Behind the lens
Wildlife cameraman Bob Poole talks about the challenges of filming migrating animals.
How long have you been a wildlife cameraman?
I’ve been interested in wildlife all my life. I grew up in Africa where my father worked in wildlife conservation. As a kid I did not have access to TV and did not see many films but was immersed in nature. I always loved adventure and got into the film business because I wanted to travel and explore. I learned the craft of cinematography and filmmaking on the job, working as a camera assistant and that led to a career as a cameraman. In my career I filmed science, adventure and wildlife documentaries all over the world for the past 25 years. About 10 years ago I decided to focus on my Africa wildlife roots, and have been working steadily there as a wildlife cameraman ever since.
What were the main challenges of keeping up with the animals you followed?
All animals are different, even ones from the same species. To have good results filming, you have to spend lots of time getting to know your subjects. Zebra are herd animals and a prey species so they run away when approached. The moment they sense they are being watched or followed, they run, and that makes filming zebra very difficult. Elephants are typically quite relaxed around people in vehicles so that makes them easy to film, however, musth bulls can be aggressive and filming them is another story. They are unpredictable and it is best to give them plenty of space.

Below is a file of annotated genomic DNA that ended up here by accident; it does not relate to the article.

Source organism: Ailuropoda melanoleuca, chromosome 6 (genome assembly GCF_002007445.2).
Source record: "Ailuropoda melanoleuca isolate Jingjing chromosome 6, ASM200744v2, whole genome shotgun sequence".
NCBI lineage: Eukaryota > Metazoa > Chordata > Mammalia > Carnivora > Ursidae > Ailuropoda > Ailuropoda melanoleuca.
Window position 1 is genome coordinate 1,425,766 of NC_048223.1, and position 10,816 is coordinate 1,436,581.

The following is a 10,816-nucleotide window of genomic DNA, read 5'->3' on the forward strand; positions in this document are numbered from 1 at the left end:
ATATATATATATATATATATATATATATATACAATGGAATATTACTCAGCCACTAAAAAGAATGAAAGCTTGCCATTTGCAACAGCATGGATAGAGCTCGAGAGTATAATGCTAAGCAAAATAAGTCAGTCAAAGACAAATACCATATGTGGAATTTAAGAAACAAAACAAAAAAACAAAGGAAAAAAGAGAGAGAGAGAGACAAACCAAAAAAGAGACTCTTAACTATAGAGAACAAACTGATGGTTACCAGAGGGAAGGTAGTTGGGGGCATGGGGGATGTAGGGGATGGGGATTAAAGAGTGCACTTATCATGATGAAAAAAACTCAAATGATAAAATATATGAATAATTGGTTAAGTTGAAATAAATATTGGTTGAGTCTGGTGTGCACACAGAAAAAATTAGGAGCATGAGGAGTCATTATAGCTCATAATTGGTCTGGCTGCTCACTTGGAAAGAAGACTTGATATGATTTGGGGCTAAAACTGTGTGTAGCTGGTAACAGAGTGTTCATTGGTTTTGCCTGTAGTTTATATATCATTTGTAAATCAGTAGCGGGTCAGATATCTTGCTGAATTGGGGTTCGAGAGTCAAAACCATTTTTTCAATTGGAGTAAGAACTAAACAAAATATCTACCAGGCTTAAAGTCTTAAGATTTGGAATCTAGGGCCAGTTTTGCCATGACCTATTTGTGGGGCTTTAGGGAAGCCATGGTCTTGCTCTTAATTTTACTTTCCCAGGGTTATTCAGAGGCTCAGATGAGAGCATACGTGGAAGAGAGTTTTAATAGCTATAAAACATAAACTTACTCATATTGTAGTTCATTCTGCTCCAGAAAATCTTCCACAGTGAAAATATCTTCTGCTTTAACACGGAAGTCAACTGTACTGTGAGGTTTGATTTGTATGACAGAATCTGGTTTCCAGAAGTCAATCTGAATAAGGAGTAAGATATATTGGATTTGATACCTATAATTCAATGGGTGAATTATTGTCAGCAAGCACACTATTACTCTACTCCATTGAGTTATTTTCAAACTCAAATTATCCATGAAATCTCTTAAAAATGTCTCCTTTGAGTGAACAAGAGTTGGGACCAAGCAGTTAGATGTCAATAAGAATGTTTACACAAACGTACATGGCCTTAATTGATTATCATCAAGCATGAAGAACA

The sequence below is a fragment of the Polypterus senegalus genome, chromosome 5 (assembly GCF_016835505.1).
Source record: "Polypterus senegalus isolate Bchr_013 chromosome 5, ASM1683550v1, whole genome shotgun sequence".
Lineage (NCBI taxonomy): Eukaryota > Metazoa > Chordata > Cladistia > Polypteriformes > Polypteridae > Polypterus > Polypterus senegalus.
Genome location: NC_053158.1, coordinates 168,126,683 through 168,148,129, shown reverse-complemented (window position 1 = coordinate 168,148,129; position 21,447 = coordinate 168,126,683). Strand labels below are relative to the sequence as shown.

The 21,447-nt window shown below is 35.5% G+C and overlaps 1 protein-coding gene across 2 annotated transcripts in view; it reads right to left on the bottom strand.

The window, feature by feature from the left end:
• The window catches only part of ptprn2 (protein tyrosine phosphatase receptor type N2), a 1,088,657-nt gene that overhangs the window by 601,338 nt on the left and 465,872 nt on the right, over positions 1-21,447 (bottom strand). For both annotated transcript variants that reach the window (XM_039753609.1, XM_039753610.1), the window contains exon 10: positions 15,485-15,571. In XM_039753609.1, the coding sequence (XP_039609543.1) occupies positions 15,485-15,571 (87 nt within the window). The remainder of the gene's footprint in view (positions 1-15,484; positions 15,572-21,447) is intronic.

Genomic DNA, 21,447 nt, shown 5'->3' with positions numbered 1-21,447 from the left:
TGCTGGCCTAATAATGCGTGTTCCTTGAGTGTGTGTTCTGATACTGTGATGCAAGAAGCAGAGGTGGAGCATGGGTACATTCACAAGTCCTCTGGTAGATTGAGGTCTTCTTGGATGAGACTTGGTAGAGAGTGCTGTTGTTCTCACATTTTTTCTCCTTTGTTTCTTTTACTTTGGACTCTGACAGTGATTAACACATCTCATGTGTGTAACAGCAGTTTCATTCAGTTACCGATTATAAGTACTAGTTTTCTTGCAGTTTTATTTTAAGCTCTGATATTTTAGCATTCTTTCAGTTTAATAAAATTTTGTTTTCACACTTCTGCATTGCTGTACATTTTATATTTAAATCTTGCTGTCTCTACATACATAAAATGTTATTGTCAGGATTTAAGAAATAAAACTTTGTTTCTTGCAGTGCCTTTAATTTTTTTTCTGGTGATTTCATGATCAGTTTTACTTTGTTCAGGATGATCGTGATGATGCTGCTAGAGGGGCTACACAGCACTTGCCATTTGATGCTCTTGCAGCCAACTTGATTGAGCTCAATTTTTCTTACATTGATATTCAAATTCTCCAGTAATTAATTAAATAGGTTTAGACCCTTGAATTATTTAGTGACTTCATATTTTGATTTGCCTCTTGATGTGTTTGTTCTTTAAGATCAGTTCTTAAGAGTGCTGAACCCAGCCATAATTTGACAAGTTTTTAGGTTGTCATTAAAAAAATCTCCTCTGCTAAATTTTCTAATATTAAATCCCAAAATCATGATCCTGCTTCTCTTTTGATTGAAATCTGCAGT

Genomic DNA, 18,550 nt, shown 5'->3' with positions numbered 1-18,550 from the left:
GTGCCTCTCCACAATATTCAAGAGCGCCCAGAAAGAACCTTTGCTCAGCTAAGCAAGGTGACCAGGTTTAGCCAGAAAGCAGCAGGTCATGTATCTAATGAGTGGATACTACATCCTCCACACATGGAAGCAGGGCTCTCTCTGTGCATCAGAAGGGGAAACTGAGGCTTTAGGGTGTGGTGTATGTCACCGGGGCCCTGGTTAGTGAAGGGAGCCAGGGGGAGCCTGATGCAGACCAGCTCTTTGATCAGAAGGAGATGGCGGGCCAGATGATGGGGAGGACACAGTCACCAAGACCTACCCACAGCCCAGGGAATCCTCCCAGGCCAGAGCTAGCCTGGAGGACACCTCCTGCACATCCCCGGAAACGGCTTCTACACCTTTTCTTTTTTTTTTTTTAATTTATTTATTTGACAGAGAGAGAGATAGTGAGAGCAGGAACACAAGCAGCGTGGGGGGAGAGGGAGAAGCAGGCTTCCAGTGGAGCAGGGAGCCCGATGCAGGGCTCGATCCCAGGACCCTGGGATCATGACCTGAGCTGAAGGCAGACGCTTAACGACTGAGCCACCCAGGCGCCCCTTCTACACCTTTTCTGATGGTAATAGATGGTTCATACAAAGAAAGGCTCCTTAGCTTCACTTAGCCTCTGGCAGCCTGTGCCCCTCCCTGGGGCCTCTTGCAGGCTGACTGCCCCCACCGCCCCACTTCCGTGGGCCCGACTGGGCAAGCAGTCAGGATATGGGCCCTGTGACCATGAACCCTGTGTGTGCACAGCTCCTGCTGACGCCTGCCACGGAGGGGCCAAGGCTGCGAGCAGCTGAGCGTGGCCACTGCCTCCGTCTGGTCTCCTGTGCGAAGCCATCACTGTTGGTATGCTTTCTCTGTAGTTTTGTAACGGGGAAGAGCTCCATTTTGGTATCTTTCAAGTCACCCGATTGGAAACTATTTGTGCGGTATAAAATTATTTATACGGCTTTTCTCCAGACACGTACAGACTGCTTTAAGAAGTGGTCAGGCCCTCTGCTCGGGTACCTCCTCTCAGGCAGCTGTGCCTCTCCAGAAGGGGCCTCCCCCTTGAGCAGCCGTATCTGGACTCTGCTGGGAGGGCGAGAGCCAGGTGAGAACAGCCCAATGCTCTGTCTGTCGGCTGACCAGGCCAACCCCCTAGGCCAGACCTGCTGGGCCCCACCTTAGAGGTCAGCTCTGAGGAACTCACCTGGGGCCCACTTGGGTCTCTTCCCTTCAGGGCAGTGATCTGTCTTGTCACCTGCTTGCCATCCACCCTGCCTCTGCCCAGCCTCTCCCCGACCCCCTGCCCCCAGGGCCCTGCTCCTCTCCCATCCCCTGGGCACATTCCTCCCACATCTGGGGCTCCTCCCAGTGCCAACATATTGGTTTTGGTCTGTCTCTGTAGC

Any close shaves?
Filming bull elephants in musth can be very exciting. Their bodies are loaded with testosterone making them dangerous and aggressive. Once I filmed an elephant walking across and open plain. He was on slightly higher ground but close enough to fill my frame against the sky, making a dramatic shot. Being in musth and having the uphill advantage, he suddenly turned and came at me. I miscalculated the speed he could accelerate downhill and he almost caught me with his tusks as I made a narrow escape in the Land Rover.
You sometimes had to camp in the bush in order to keep up with your animals. What was this like?
I grew up in Africa where my family spent every chance we could camping in the bush. Now, one of the things I love about my work is living simply and sleeping in the wild. Following the zebra migration through the roadless Botswana wilderness was great. After sunset, we set up camp wherever we were, cooked dinner and slept. There is something about living outdoors; food tastes sweeter, sounds are clearer and life just feels better to me. I sleep deeply, and wake up feeling fresh. I love it.
What is your best tip for filming / photographing wildlife?
Great wildlife shots don’t happen by accident. It is important to be able to predict what the animal is about to do next, to anticipate what is about to happen and be prepared to film it. I am always watching, learning and seeing new things when I am filming. Once I’ve seen the behavior over and over again I can plan how to get my camera in a position and configuration in order to capture the action the way I want to.